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Third Party Insurance
Thursday, October 9, 2014 - 02:16
Why now

The South African Insurance Association (SAIA) is driving an initiative urging that compulsory third-party motor property insurance for all South Africans be put on the legislative agenda. Such compulsory insurance would cover damage, not just to vehicles, but other collateral property such as to walls or houses affected in a motor vehicle collision.
Jonathan Holden, Managing Executive: Insurance, Innovation Group, says that SAIA has for some years had an initiative under way to have third-party motor property insurance made compulsory – as it is in most developed countries and even in several other African countries. The industry’s faith in the promulgation of legislation sooner rather than later stems from the degree of broad support for such a scheme. The delay is simply because of other priorities until now: there has been e-Tolling, Aarto (Administrative Adjudication of Road Traffic Offences) and the revamp of the Road Accident Fund (RAF) – the latter having replaced what was until 1997 an existing compulsory third-party motor vehicle accident insurance policy, financed through the fuel levy, but covering only death and bodily injury caused by a motor accident.
“An additional spur to the regulation,” says Holden, “comes the process of harmonisation currently under way among Southern African Development Community (SADC) countries, with South Africans travelling to many of these countries already having to get a ‘yellow card’ at borders for third-party cover.”
According to the Future Now Report released 11th September 2014 by Innovation Group this initiative has strong support from business. Without South Africa having in place any compulsory third-party motor property (as opposed to personal injury, which has all along been catered for by the RAF) this country lags much of the rest of the world. As a result of the lack of compulsory insurance, barely one in three cars on our roads are insured, significantly reducing the likelihood of recovery from a guilty third party.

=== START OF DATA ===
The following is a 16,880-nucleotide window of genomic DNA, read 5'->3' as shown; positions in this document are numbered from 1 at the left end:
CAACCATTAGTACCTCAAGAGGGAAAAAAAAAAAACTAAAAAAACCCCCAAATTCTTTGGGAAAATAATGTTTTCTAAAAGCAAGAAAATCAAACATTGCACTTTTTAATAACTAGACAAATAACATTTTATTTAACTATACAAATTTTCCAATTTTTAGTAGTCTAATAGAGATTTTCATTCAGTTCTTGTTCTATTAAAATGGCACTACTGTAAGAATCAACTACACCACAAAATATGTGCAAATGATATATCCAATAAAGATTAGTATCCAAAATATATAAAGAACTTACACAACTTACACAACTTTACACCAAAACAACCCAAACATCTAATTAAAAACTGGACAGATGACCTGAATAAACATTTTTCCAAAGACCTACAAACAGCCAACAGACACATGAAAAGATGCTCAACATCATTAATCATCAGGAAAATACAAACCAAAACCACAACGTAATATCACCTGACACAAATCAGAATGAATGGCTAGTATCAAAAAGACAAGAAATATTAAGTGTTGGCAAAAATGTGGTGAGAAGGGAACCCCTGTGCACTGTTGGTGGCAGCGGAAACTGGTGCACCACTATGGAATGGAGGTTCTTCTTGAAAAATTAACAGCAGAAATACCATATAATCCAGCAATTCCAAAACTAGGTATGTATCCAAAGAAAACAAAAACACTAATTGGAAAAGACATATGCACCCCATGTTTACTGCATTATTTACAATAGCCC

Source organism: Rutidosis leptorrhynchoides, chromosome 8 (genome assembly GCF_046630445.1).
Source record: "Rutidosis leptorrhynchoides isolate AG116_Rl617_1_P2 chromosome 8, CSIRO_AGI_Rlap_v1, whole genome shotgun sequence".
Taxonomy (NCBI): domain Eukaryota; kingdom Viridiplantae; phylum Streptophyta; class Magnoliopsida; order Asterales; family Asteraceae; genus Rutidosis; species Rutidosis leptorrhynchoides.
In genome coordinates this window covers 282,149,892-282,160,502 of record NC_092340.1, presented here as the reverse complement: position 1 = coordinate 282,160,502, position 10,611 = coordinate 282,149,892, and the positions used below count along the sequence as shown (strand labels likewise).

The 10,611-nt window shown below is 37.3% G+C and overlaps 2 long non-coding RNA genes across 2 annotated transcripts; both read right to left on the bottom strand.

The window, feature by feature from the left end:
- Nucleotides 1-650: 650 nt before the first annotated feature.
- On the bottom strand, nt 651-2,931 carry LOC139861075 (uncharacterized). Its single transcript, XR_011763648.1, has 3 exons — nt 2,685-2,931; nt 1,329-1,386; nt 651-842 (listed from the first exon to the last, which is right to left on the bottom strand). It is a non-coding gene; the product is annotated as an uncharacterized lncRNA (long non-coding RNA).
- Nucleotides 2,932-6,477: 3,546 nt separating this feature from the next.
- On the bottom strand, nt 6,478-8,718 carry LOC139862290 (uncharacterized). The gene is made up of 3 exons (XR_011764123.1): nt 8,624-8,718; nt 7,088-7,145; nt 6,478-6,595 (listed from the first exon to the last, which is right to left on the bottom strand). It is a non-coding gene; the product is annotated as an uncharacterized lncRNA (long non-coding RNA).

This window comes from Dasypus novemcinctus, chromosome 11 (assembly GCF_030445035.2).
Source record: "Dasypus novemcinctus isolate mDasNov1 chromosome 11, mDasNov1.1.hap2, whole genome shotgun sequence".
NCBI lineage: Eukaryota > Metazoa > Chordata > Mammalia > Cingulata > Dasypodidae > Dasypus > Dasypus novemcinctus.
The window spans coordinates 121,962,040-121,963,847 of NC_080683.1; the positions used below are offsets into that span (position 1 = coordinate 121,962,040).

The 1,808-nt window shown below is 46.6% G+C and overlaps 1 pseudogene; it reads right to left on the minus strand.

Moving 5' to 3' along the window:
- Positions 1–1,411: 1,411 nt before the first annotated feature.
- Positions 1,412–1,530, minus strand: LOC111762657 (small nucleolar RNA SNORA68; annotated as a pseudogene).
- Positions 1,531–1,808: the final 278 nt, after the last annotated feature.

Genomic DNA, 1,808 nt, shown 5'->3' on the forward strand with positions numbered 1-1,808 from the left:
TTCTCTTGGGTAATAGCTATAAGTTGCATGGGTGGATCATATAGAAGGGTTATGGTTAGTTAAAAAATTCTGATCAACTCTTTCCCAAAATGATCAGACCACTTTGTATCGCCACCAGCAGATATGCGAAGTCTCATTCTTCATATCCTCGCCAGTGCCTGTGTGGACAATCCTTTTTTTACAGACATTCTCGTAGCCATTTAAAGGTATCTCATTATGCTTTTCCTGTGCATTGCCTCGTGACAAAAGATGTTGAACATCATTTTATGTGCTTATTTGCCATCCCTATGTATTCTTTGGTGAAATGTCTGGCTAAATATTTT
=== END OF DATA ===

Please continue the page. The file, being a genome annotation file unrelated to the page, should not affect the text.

The report outlines the three types of cover that exist:
• Fully Comprehensive: Covers damage to or loss of own vehicle for most eventualities including one’s legal liability where the policyholder is the cause of an accident and another vehicle or other property has been damaged
• Third-Party Fire and Theft: Covers fire and theft to own vehicle and covers one’s legal liability where the policyholder is the cause of an accident and another vehicle or other property has been damaged;
• Third-Party: This is currently voluntary cover for one’s legal liability where the policyholder is the cause of an accident and another vehicle or other property has been damaged.

The report quotes Dawie Buys, motor manager at SAIA who is responsible for the initiative on behalf of SAIA: “The initiative dovetails with what government is trying to achieve in addressing social inequality and broadening access to financial services, and in the discussions we have had there has been a lot of support for such a scheme. The delay is simply because of other priorities until now, but also the large number of government departments and stakeholders that have to be consulted, which include the Department of Transport, Road Traffic Management Corporation, the Financial Services Board, National Treasury and the Department of Trade and Industry.”
The report states: “The motivation document – titled ‘Compulsory Third-Party Motor Property Insurance in South Africa’ - was formalised in October 2010 and covers damage not just to vehicles but other collateral property such as to walls or houses affected in a collision.”
Notes Holden, “The catalyst for progress on third-party motor property insurance is that many of the other initiatives have now more or less been finalised and SAIA intends to become far more focused on this issue.” Business is strongly behind the initiative, and there is a broad consensus that the time has arrived to lift this issue as a national priority given that barely 35% of cars on the road have any form of insurance.
 

Copyright © Insurance Times and Investments® Vol:27.10 1st October, 2014
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